In general, young invincibles in Colorado that have a modified adjusted gross income greater than $27,500 or $30,000 will receive no subsidy. Edwards is a dramatic exception which is due to the cost of health coverage being substantially more expensive in the resort areas.
But don’t worry, everyone will be covered, right? As the College Art Association notes in a “Brief message” to its members on its website, “Here’s the good news: PPACA includes comprehensive reform that is designed to provide affordable health coverage for all individuals. The average premium for individuals who purchase coverage directly today (i.e., they do not receive coverage through their employer) is expected to decline significantly.”
But the membership of these organizations should worry. Unless they are older or suffer from some preexisting condition that made coverage hard to obtain, freelance artists, designers, and musicians forced to enter the state-run exchanges are far more likely to see their rates go up—or to face the individual mandate penalties. This will be especially true, as alert observers of Obamacare implementation have noted, for those under the age of 30.
The youner applicants, better known as the “young invincibles”, can certainly look forward to increased rates, although coverage will be better. Most likely they will find the tradeoff unsatisfactory but I’m just speculating. Soon they will get to vote with their wallets.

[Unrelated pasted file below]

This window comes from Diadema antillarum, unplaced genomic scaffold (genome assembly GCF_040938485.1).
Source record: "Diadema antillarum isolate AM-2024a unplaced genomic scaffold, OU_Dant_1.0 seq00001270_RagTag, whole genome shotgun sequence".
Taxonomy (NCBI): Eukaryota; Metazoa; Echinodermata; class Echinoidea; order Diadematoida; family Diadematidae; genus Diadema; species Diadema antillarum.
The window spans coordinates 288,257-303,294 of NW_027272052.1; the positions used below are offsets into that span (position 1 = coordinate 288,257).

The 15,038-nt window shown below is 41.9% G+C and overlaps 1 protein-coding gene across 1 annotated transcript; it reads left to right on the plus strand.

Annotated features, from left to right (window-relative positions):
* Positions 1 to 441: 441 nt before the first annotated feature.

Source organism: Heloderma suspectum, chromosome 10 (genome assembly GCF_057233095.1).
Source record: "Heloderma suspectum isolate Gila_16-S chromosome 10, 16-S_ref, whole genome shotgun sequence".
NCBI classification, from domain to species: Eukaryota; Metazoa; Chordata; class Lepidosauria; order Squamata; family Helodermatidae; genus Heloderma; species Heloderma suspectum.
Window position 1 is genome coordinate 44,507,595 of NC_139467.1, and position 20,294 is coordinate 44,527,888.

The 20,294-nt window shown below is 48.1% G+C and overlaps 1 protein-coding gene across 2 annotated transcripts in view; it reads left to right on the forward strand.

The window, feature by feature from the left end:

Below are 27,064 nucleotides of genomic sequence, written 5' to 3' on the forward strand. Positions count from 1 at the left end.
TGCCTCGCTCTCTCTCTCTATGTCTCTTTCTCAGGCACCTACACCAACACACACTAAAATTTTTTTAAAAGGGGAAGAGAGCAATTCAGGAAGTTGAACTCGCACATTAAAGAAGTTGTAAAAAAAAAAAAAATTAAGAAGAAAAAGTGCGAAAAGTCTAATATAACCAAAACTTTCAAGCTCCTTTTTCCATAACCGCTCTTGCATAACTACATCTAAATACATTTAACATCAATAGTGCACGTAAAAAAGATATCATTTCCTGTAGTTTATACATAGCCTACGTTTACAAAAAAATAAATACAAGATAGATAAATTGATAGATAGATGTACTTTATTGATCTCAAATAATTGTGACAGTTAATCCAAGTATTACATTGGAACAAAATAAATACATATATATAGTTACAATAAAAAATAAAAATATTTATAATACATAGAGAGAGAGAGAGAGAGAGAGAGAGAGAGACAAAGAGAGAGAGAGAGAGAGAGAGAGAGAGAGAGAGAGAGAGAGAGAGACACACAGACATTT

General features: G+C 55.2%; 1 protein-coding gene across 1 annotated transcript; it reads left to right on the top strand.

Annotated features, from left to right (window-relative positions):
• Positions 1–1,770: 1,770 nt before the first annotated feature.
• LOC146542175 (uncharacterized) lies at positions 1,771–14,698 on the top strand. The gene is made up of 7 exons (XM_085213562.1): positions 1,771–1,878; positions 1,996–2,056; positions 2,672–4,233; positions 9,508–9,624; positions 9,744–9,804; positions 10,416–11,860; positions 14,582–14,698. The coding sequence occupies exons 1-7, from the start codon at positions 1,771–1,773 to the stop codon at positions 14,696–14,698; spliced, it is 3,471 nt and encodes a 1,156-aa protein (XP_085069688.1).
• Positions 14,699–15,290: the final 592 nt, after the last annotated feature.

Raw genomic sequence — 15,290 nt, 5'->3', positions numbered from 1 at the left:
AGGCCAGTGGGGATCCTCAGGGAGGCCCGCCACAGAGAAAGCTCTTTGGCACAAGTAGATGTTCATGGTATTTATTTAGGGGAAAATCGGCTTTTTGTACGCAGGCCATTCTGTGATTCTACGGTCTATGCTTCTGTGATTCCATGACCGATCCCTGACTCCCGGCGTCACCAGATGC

The No. 1 question about President Barack Obama’s health care law is whether consumers will be able to afford the coverage. Now the answer is coming in.
The biggest study yet of premiumsposted by states finds that the sticker price for a 21-year-old buying a mid-range policy will average about $270 a month. That’s before government tax credits that act like a discount for most people, bringing down the cost based on their income.
List-price premiums for a 40-year-old buying a mid-range plan will average close to $330, the study by Avalere Health found. For a 60-year-old, they were nearly double that at $615 a month.
Hmmm, doesn’t look good for the young invincibles. That said, most YI’s aren’t interested in a “mid range” plan. They will get the lowest cost bronze plan available.
The new rates reported seem closer to what my clients are seeing. Those with Humana and Rocky Mountain are getting a peek at the new Obamacare premiums and an 80% increase is par for the course and higher is certainly possible. I expect other carriers will be no different. We will know soon enough.
Conover goes into interesting detail to outline why ObamaCare is a bad deal for young people. And, just as importantly he points us to another article that points to another significant cost over the years that usually goes unmentioned – opportunity cost. What is the cost of the opportunity the money they spend on health care in terms of what they would have done with the money if they could use it for their choice?
I’ve seen premium increases for my clients from one company and if they are representative of what the other companies will do, the young invincibles are gonna “run like hell” the other direction.
I recently received some Obamacare pricing from a single carrier last week. It is NOT a pretty picture. A “young invincible” couple client with a $1500 deductible plan in the Denver/Metro area. Rates increasing from $290 to around $500/mo for a Bronze plan and over $700/mo for a Platinum plan.
Are they going to pay that much? Color me very skeptical.
Prediction: Chaos with the needle moving towards TOTAL chaos.